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A MidWeek Musing looking at the Past and Future

Sometimes I realize after I write or say something that what I have said or written is nothing more than a very obvious fact or reality. In fact, when I replay those words in my mind, I often think I should have a superhero cape with big letters C and O on the back which would stand for Captain Obvious.

However, even though I know that what I am about to share is indeed obvious I can’t seem to help but share it. Maybe being Captain Obvious is my superpower!

Anyway, here is the statement. In the last 50 and 25 and 10 and even 5 years, our world has changed a lot.

50 years ago, was 1973 – it was bell bottoms and Hippies. Nixon was President and Agnew resigned from being VP. The Sears Tower opened, the first Jet Ski (it was stand-up only) hit the market, and it would be 3 years before Apple Computers was founded. Rent was $175 a month and a new house was $32,500. Most people were in a church somewhere at least once if not twice a week.

25 years ago, was 1998. Do you remember Windows 98? Y2K fears were beginning to explode as the year 2000 was just around the bend. 9/11 was still 3 years away. Cell phones were rare and plans were sold by minutes of use. The search engine Google is founded. Apple Computers reveals the iMac computer. The United States has a budget surplus for the first time in thirty years. Ireland and the United Kingdom sign the Belfast Agreement, also known as the Good Friday Agreement. It would be a year before the Columbine School Massacre would take place. And while church attendance was down, it was still the norm for most families.

10 years ago, was 2013. Twitter begins to be publicly traded. YouTube had already been taken over by Google. The Boston Marathon Bombings occurred. The government went through a shutdown over the inability to compromise on the budget. Sony was on the 4th generation of the PlayStation. Miley Cyrus was leaving Disney and going out on her own with a series of attention-seeking stunts. Apple released two new iPhones, the 5C and 5S, and the new iOS 7 is also released. School Shooter Lock Down drills were as common as fire drills. Church attendance was in a downward spiral and had been for some years.

5 years ago, was 2018 – No such thing as Covid-19. #MeToo is in full swing. 17 people at Marjory Stoneman Douglas High School in Parkland, Florida are killed in a now regular school shooting event. Prince Harry and Meghan Markle's wedding took place. California wildfires were now commonplace due to climate change. Stephen Hawkins dies. Brexit’s final terms are semi-agreed to. New homes were beginning to be cost over $300,000. The killing of Saudi writer Jamal Khashoggi takes place. And church attendance is the lowest ever in the US and a rising statistical group of folks with no faith or interest in faith called the “nones” has made rapid growth in surveys about American Religious life.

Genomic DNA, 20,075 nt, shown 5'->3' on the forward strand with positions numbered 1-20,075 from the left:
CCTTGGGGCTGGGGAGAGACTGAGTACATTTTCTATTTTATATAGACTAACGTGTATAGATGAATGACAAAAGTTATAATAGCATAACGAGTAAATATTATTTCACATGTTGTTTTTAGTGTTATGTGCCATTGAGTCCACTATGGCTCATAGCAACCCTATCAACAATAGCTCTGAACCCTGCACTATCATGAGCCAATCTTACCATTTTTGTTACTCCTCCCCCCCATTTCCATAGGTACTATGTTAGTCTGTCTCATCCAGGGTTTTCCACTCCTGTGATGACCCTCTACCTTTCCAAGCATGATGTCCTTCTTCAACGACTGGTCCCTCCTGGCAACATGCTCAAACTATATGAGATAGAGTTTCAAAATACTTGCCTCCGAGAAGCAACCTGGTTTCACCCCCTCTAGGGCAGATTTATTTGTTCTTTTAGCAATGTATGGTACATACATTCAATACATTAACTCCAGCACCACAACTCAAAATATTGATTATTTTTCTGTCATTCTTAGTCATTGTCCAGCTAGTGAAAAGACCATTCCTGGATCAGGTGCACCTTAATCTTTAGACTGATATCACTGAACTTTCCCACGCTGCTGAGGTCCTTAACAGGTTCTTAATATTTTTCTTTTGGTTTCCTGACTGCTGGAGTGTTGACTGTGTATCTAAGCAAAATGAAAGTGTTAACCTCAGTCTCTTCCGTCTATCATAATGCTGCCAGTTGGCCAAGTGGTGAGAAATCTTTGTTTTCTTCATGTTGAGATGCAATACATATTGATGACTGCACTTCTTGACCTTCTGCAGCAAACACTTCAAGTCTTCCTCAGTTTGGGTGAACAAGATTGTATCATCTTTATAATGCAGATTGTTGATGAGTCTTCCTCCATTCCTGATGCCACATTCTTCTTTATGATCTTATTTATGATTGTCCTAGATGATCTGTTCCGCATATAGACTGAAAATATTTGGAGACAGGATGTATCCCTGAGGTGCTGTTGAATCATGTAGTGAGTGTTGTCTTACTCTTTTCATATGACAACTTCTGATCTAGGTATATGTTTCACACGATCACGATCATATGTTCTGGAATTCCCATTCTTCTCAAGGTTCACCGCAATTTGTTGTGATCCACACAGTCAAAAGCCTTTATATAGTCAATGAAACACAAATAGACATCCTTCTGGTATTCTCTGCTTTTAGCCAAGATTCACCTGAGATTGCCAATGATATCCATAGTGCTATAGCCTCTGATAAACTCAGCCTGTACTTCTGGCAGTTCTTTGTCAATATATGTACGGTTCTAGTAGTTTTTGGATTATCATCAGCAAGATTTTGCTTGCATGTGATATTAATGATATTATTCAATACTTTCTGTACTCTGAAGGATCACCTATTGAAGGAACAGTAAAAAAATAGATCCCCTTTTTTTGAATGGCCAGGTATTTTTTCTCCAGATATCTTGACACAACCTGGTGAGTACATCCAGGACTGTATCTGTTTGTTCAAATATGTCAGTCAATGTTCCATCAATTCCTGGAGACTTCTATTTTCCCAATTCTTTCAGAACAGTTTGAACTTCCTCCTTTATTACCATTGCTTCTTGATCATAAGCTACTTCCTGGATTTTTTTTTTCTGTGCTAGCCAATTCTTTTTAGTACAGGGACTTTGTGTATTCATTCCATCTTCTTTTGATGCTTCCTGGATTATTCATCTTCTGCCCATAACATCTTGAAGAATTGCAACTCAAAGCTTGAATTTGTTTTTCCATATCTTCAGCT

Yes, the world has changed rapidly; yet many of our institutions and particularly the church have failed to either change with or communicate the mission of the church in the wake of this change.

It reminds me of a story I found in an old issue of The National Review. Here is an excerpt.

When World War II broke out in Europe, all of the major powers had to move quickly to muster their armed forces, and all available weapon systems had to be utilized. In the case of the British Army, this meant re-activating equipment that had not been used since the Boer War in South Africa a half-century earlier. One piece of light artillery in particular had an interesting firing procedure. Per the operating manual, five men were assigned to fire the cannon. But two members of the crew were required to perform an odd ritual. When the piece was loaded and ready to fire, two members of the crew would snap to attention and remain this way until after the cannon launched its round. The artillery officers were baffled by this routine and saw no need for those two men. Finally, a long-retired artillery officer was called in to watch the firing procedure. After viewing the crew fire the cannon several times, he exclaimed, “I have it. They are holding the horses.”

During the Boer War, horses were still the principal means of transporting artillery and moving it into firing position. This particular light–artillery piece would have required two horses, and therefore two soldiers had to hold the reins of the horses during the firing of the weapon to keep the animals from running off. Horses had long since been phased out, but the five–man crew was left intact. This meant that two of the five men functioned merely as placeholders. (From Jonah Goldberg, “Dan, Done,” National Review, March 28, 2005.)

The challenge for us today is to recognize the areas in which we need to change in order to stop being placeholders and thus maximize our impact in the world as followers of Jesus Christ. Change is inevitable. We must move forward with Jesus lest we lose our true reason for living and end up reaching for the reins of a horse from yesteryear.

In the coming months, we will begin to once again examine the churches’ role and our own church’s place in this new context. We had started some of those discussions BC (Before Covid.) However, Covid put us (like most organizations) in survival mode and now that we have begun to emerge from it, the world has once again changed because of both Covid and the political landscape that Covid helped bring to the surface. Our goal now is to find our place in it so we can share the gospel of Jesus Christ and make it relevant to a skeptical age; all why doing the good that is ours to do as we proclaim that Love Matters Most.

In the name of the Creator, Redeemer, and Sustainer. Alleluia Amen.



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